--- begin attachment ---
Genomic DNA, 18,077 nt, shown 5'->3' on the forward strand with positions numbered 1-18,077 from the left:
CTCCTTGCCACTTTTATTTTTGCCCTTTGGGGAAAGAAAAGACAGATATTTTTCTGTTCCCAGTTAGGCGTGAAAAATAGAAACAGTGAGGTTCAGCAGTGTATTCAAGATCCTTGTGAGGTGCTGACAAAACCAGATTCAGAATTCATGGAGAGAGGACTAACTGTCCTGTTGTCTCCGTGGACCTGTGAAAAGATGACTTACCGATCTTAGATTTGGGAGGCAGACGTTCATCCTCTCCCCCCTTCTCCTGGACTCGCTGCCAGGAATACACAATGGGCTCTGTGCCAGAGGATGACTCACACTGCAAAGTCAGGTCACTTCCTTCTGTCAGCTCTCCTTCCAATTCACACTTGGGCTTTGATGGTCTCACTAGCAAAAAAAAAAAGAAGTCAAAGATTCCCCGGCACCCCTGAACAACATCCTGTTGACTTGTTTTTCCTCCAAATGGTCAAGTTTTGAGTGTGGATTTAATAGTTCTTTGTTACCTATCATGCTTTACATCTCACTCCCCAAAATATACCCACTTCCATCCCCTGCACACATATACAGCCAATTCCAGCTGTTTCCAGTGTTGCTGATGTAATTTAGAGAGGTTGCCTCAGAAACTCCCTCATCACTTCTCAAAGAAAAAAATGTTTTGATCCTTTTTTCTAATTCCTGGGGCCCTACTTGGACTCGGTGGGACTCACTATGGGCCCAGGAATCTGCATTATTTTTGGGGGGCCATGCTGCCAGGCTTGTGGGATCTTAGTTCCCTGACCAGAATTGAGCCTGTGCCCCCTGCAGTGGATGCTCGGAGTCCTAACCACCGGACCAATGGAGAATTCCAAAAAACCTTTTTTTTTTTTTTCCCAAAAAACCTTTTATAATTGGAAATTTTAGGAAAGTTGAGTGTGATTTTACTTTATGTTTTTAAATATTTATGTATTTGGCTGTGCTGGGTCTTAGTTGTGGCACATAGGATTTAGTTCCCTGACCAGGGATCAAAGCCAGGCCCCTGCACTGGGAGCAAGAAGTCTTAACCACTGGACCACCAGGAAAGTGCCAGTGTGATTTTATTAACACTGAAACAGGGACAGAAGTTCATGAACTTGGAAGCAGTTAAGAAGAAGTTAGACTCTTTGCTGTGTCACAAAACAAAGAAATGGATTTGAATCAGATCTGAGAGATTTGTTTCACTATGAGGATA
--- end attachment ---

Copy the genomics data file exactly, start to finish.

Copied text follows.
Genomic DNA, 18,077 nt, shown 5'->3' on the forward strand with positions numbered 1-18,077 from the left:
CTCCTTGCCACTTTTATTTTTGCCCTTTGGGGAAAGAAAAGACAGATATTTTTCTGTTCCCAGTTAGGCGTGAAAAATAGAAACAGTGAGGTTCAGCAGTGTATTCAAGATCCTTGTGAGGTGCTGACAAAACCAGATTCAGAATTCATGGAGAGAGGACTAACTGTCCTGTTGTCTCCGTGGACCTGTGAAAAGATGACTTACCGATCTTAGATTTGGGAGGCAGACGTTCATCCTCTCCCCCCTTCTCCTGGACTCGCTGCCAGGAATACACAATGGGCTCTGTGCCAGAGGATGACTCACACTGCAAAGTCAGGTCACTTCCTTCTGTCAGCTCTCCTTCCAATTCACACTTGGGCTTTGATGGTCTCACTAGCAAAAAAAAAAAGAAGTCAAAGATTCCCCGGCACCCCTGAACAACATCCTGTTGACTTGTTTTTCCTCCAAATGGTCAAGTTTTGAGTGTGGATTTAATAGTTCTTTGTTACCTATCATGCTTTACATCTCACTCCCCAAAATATACCCACTTCCATCCCCTGCACACATATACAGCCAATTCCAGCTGTTTCCAGTGTTGCTGATGTAATTTAGAGAGGTTGCCTCAGAAACTCCCTCATCACTTCTCAAAGAAAAAAATGTTTTGATCCTTTTTTCTAATTCCTGGGGCCCTACTTGGACTCGGTGGGACTCACTATGGGCCCAGGAATCTGCATTATTTTTGGGGGGCCATGCTGCCAGGCTTGTGGGATCTTAGTTCCCTGACCAGAATTGAGCCTGTGCCCCCTGCAGTGGATGCTCGGAGTCCTAACCACCGGACCAATGGAGAATTCCAAAAAACCTTTTTTTTTTTTTTCCCAAAAAACCTTTTATAATTGGAAATTTTAGGAAAGTTGAGTGTGATTTTACTTTATGTTTTTAAATATTTATGTATTTGGCTGTGCTGGGTCTTAGTTGTGGCACATAGGATTTAGTTCCCTGACCAGGGATCAAAGCCAGGCCCCTGCACTGGGAGCAAGAAGTCTTAACCACTGGACCACCAGGAAAGTGCCAGTGTGATTTTATTAACACTGAAACAGGGACAGAAGTTCATGAACTTGGAAGCAGTTAAGAAGAAGTTAGACTCTTTGCTGTGTCACAAAACAAAGAAATGGATTTGAATCAGATCTGAGAGATTTGTTTCACTATGAGGATA